Gold has been hammered over the past few days and the Fed isn’t helping matters. Is now the time to buy?
The S&P 500 was flat on Thursday, making some casual investors oblivious to the larger moves taking place in the market lately.
For example, gold prices have been all over the place. So have silver prices.
While the broader market hasn’t moved too much based on the action of the S&P 500, we’re seeing wide-ranging action in the Nasdaq and the Dow.
Specifically for gold and silver – and, of course, the SPDR Gold Trust ETF (GLD) – Get Report and the iShares Silver Trust ETF (SLV) – Get Report – the Fed’s discussion of interest rates has created a big dip.
The GLD has fallen for five straight sessions, while gold futures are down in four of the past five sessions, (albeit, it’s one “up” day was a gain of just 27 basis points).
Still, gold is getting hit hard on the Fed’s indications that it will look to raise interest rates by 2023. Interestingly though, gold doesn’t seem to be responding well to the current easy-money policy that will persist.
Instead, investors seem focused on what may happen in the future, even though that future is a long way off. It doesn’t help that the dollar is rallying on the news as well.
Is the dip an opportunity? After all, inflation is running hot and the Fed isn’t going to change course any time soon. Let’s look at the charts.
I am looking at a weekly chart of the GLD ETF to get a “bigger picture” idea on the metal. I also chose the GLD because it’s more widely accessible for investors – not everyone can trade futures.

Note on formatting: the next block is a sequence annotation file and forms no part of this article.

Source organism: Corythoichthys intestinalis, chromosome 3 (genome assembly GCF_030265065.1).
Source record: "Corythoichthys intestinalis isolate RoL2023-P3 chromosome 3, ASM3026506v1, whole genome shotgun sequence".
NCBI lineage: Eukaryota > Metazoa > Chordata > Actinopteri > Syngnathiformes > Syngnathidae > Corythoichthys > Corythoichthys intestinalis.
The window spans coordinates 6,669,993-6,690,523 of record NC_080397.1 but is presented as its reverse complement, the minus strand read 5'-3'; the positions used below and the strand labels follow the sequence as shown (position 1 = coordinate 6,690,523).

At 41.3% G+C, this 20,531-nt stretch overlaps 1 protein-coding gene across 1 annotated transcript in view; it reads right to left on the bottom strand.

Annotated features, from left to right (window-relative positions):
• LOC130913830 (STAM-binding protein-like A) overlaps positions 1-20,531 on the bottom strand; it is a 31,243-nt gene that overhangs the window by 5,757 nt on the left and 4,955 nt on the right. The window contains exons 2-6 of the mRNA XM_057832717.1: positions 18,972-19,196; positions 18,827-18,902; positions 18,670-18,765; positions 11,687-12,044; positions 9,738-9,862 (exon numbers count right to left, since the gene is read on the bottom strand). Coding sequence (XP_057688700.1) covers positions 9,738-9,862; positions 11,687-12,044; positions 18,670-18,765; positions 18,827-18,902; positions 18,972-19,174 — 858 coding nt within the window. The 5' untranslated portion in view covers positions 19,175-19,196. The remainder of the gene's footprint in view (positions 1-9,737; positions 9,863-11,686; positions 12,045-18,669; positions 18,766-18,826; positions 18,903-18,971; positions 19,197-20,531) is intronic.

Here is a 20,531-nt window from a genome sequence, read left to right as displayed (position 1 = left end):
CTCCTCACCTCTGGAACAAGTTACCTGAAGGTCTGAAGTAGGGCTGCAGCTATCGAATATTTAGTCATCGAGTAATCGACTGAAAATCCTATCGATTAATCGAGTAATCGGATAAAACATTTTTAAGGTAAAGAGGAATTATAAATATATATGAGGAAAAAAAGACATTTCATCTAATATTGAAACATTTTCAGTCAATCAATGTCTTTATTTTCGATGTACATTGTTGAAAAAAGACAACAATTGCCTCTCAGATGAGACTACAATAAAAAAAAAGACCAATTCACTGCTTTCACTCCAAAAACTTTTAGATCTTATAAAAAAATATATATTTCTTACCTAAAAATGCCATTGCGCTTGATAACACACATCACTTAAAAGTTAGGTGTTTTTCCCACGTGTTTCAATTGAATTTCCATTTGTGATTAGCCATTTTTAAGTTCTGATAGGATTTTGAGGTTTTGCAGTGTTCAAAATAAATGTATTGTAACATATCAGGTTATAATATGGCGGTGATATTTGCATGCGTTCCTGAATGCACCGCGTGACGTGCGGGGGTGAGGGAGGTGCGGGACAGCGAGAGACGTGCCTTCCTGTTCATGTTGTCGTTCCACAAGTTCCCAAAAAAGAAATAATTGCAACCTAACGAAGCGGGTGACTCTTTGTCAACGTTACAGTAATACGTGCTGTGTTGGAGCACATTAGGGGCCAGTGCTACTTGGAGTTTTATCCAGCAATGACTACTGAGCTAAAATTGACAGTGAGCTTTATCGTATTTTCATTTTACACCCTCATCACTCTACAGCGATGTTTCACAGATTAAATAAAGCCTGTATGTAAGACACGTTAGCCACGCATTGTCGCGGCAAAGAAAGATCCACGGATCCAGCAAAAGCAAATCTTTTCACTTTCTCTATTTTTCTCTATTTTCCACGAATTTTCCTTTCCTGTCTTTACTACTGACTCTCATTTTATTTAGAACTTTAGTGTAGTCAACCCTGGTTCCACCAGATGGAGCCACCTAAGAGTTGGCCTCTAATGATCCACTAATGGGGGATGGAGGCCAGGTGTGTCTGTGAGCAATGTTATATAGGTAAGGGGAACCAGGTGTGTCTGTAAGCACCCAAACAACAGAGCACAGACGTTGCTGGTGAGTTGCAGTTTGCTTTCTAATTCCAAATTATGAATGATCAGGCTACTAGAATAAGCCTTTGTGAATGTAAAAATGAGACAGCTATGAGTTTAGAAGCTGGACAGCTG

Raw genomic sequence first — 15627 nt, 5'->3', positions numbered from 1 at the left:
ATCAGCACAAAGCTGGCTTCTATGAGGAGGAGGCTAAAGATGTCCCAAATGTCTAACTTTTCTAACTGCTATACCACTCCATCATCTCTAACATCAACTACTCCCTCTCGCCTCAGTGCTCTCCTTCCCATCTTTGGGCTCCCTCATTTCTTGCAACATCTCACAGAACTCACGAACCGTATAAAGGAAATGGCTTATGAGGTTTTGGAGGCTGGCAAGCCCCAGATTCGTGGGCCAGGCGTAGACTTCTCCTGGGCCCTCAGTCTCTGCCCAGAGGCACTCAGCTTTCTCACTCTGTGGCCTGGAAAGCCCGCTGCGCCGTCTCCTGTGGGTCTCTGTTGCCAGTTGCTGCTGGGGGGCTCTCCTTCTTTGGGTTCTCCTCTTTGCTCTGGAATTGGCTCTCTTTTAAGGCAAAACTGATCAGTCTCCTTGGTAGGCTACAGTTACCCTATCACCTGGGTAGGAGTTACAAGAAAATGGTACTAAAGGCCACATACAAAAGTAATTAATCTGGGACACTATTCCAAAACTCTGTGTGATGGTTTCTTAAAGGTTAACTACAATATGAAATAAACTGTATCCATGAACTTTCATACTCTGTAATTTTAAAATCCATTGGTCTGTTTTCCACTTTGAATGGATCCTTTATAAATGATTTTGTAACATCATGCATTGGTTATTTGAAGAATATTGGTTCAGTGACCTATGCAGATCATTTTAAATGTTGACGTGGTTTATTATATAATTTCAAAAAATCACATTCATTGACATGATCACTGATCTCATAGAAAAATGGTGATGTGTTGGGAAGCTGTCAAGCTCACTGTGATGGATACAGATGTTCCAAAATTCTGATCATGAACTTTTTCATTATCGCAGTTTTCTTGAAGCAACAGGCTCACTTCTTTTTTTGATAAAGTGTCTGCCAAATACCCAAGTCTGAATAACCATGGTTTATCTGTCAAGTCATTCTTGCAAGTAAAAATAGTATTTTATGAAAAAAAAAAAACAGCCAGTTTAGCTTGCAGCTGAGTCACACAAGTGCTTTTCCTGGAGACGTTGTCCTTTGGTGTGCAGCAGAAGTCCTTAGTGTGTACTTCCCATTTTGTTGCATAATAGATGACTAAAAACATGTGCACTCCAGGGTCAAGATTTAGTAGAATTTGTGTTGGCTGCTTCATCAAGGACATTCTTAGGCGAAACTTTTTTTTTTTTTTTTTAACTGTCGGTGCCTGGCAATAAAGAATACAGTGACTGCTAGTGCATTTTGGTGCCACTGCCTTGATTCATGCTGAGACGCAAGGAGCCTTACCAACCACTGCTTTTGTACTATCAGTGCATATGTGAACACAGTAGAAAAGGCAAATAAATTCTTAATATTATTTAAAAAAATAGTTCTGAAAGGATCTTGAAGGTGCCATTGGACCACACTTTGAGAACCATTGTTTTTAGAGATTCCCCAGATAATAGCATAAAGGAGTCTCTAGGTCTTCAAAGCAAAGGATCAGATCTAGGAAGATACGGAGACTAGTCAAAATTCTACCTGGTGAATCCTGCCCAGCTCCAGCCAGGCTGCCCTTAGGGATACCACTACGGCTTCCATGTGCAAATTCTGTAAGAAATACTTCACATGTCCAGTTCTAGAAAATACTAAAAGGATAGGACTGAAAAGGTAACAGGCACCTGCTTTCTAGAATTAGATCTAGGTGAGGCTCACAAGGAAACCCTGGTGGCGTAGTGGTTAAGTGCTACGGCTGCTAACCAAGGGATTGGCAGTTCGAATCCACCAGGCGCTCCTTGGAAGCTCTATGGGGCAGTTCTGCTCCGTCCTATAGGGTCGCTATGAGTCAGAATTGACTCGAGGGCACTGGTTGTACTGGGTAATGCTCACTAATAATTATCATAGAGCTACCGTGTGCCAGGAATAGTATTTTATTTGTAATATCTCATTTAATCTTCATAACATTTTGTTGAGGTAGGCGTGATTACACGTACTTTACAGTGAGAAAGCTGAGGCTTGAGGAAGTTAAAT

In any event, the GLD faded hard from the mid-$170s, knifing right through the 10-day, 10-month and 21-week moving averages.
Gold now seems like it’s starting to catch a bid off the lows, but it’s far from out of the woods at this point. In fact, it’s very much in no man’s land at the moment.
Still, the gains in the dollar seem to be slowing as well and if we get a bounce in gold, the yellow metal could be setting up for a decent rebound.
On a rebound, bulls need to see the GLD ETF reclaim the 21-week and 10-month moving averages. If it can, that puts it into the daily gap (not that it can be seen on the weekly chart).
If shares can go on to fill that gap, it will take the GLD up to $171, around where it also finds the 50-day moving average.
Above that could put the 50-week moving average in play, followed by a smaller gap up near $175.50.
On the downside, keep an eye on the 21-month moving average. This was solid support earlier in the year, but if it fails, it opens up the $157.50 area for a potential test.